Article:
Solidarity with Palestine is not antisemitic (but clapping for Nazis sure is!)

PV Editorial

Antisemitism is a real and very serious issue. Jewish people have for centuries been targeted with discrimination, violence, pogroms and genocide. This country has a long and ongoing history of antisemitism, including legalized forms like immigration bans and restrictions on owning or renting certain properties.

Antisemitism does not distinguish on the basis of political views or religious conviction. A secular left-wing Jewish community centre is just as likely to be vandalized as a conservative synagogue – they are targeted simply because they are Jewish.

Antisemitism is hate, and it needs to be confronted, opposed and stopped.

The occupation of Palestine is also a real and very serious issue. Palestinians have for decades been dispossessed of their land, displaced from their homes, denied employment and citizenship, and targeted for arbitrary arrest, detention, violence and killings. The state of Israel has a long and ongoing history of oppressing Palestinian people, including legalized forms like severe movement restrictions and discriminatory laws on land allocation, planning and zoning.

The oppression of Palestinians does not distinguish on the basis of political views or religious conviction. A secular hospital is just as likely to be targeted by an Israeli airstrike as a conservative mosque or church. Nor does it distinguish on the basis of where they live.  Palestinians living within Israel are subjected to the same oppression, albeit with occasionally different shapes, as Palestinians living in Gaza or the West Bank. Palestinians are targeted simply because they are Palestinian.

The oppression of Palestinians is genocidal, and it needs to be confronted, opposed and stopped.

Equating the genocidal occupation of Palestine with being Jewish – claiming that Jews, purely on the basis of their Jewishness, hate Palestinians and want to oppress them – would be completely antisemitic. State policies are not the result of national origin, ethnicity, skin colour, sex, gender identity, sexual orientation, hair or eye colour, age or body shape.

Rather, state policies emerge from concrete economic and political priorities of the specific state’s ruling class. Israel, much like Canada, is a capitalist country rooted in settler colonialism, and its state policies reflect that reality. Like any capitalist country, Israel drives to expand its control over resources, markets and trading routes at the expense of its rival states; as a settler colonial state, Israel first looks to achieve this expansion by dispossessing the indigenous Palestinian population.

So, for Canadian Members of Parliament to argue – as many have done in response to the recent outbreak of war – that anyone who criticizes Israel’s policies toward Palestine or (worse) stands in solidarity with Palestinian resistance to those policies is antisemitic, is ridiculous and dangerous.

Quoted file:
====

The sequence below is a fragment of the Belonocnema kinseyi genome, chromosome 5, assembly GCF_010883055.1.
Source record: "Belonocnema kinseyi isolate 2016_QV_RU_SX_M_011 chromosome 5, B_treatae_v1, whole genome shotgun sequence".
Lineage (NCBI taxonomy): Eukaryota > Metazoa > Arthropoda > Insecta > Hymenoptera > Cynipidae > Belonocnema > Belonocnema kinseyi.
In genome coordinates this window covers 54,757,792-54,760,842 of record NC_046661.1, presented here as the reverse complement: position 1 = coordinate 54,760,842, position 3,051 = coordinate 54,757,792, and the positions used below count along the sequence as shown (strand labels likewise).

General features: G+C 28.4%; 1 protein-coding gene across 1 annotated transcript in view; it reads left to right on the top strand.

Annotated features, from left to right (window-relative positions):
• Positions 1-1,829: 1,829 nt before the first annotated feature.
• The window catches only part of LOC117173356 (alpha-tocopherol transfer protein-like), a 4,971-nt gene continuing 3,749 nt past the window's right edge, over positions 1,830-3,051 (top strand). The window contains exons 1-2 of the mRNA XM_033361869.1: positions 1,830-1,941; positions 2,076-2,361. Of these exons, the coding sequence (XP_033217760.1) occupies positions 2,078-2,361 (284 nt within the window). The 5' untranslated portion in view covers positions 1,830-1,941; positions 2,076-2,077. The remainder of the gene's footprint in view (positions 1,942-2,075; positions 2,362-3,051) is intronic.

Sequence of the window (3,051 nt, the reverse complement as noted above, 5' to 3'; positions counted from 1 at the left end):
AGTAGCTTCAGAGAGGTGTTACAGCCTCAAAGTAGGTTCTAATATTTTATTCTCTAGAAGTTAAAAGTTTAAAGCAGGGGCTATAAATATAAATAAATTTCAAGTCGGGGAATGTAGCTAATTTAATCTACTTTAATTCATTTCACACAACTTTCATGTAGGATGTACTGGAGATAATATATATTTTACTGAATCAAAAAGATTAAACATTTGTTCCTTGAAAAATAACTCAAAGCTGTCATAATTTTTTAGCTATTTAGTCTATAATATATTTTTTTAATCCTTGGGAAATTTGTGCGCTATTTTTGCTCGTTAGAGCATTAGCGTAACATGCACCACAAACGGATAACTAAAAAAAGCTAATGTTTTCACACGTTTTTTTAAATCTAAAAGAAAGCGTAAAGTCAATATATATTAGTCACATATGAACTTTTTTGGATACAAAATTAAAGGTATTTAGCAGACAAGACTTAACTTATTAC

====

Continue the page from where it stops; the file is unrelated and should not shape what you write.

Under that kind of logic, the millions of British working people who opposed Margaret Thatcher did so because they were misogynist, not because they were resisting her “short, sharp shock” version of violent neoliberalism. And the hundreds of thousands of Americans who protested Barack Obama’s invasion and overthrow of Libya’s legitimate government in 2011? They obviously they didn’t care a bit about peace and sovereignty – they were all just anti-Black racists!

Of course, there are people who opposed Thatcher because they don’t think a woman should lead a country, and there are far too many people who have never wanted a Black president. But that reality doesn’t extend to the vast majority of people who opposed Thatcher’s anti-worker agenda or Obama’s warmongering.

In the same vein, while antisemitism does certainly exist, it is not the basis for widespread solidarity with Palestine and opposition to Israel’s occupation and violence.

On the other hand, there is a pretty strong argument that giving a standing ovation to a Nazi war veteran is an antisemitic act. How the same parliamentarians that want to ascribe hateful ideological motives to people who legitimately support legitimate resistance can stand and clap (twice!) for someone who has been introduced to them as a member of a military unit that opposed the Soviet Union’s anti-Nazi counteroffensive is a mystery for the ages.

If Justin Trudeau, Pierre Poilievre and the rest of the gang in Parliament really cared about peace and human rights, they should get off their cheap soapbox and pressure Israel to stop its genocidal occupation of Palestine and to immediately implement a plan for peace and Palestinian statehood, as called for in several UN resolutions.

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